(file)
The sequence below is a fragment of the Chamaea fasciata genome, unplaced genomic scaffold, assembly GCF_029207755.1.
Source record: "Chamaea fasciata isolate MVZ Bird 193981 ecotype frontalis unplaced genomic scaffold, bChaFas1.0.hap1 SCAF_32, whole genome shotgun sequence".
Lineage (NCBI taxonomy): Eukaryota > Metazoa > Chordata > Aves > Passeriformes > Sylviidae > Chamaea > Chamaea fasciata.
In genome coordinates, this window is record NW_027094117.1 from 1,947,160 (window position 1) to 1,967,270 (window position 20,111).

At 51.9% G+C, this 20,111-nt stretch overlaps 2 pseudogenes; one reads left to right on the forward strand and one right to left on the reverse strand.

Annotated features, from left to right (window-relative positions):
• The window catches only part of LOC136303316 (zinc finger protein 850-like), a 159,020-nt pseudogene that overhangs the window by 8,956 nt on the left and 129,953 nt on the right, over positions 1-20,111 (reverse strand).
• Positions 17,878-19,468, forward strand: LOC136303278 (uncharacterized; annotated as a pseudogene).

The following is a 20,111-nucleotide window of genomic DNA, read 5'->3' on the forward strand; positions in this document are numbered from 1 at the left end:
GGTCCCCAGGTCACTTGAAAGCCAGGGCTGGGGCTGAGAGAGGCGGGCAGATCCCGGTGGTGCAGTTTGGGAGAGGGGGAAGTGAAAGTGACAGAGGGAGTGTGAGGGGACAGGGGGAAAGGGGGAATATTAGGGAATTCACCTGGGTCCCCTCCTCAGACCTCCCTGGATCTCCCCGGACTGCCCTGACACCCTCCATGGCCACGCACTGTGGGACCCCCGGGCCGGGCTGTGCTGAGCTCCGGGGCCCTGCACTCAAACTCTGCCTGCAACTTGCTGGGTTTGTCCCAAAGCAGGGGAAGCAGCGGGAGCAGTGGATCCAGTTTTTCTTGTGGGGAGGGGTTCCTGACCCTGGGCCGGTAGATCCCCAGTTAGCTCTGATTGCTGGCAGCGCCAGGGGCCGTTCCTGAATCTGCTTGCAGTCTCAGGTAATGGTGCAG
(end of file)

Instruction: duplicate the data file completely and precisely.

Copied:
The sequence below is a fragment of the Chamaea fasciata genome, unplaced genomic scaffold, assembly GCF_029207755.1.
Source record: "Chamaea fasciata isolate MVZ Bird 193981 ecotype frontalis unplaced genomic scaffold, bChaFas1.0.hap1 SCAF_32, whole genome shotgun sequence".
Lineage (NCBI taxonomy): Eukaryota > Metazoa > Chordata > Aves > Passeriformes > Sylviidae > Chamaea > Chamaea fasciata.
In genome coordinates, this window is record NW_027094117.1 from 1,947,160 (window position 1) to 1,967,270 (window position 20,111).

At 51.9% G+C, this 20,111-nt stretch overlaps 2 pseudogenes; one reads left to right on the forward strand and one right to left on the reverse strand.

Annotated features, from left to right (window-relative positions):
• The window catches only part of LOC136303316 (zinc finger protein 850-like), a 159,020-nt pseudogene that overhangs the window by 8,956 nt on the left and 129,953 nt on the right, over positions 1-20,111 (reverse strand).
• Positions 17,878-19,468, forward strand: LOC136303278 (uncharacterized; annotated as a pseudogene).

The following is a 20,111-nucleotide window of genomic DNA, read 5'->3' on the forward strand; positions in this document are numbered from 1 at the left end:
GGTCCCCAGGTCACTTGAAAGCCAGGGCTGGGGCTGAGAGAGGCGGGCAGATCCCGGTGGTGCAGTTTGGGAGAGGGGGAAGTGAAAGTGACAGAGGGAGTGTGAGGGGACAGGGGGAAAGGGGGAATATTAGGGAATTCACCTGGGTCCCCTCCTCAGACCTCCCTGGATCTCCCCGGACTGCCCTGACACCCTCCATGGCCACGCACTGTGGGACCCCCGGGCCGGGCTGTGCTGAGCTCCGGGGCCCTGCACTCAAACTCTGCCTGCAACTTGCTGGGTTTGTCCCAAAGCAGGGGAAGCAGCGGGAGCAGTGGATCCAGTTTTTCTTGTGGGGAGGGGTTCCTGACCCTGGGCCGGTAGATCCCCAGTTAGCTCTGATTGCTGGCAGCGCCAGGGGCCGTTCCTGAATCTGCTTGCAGTCTCAGGTAATGGTGCAG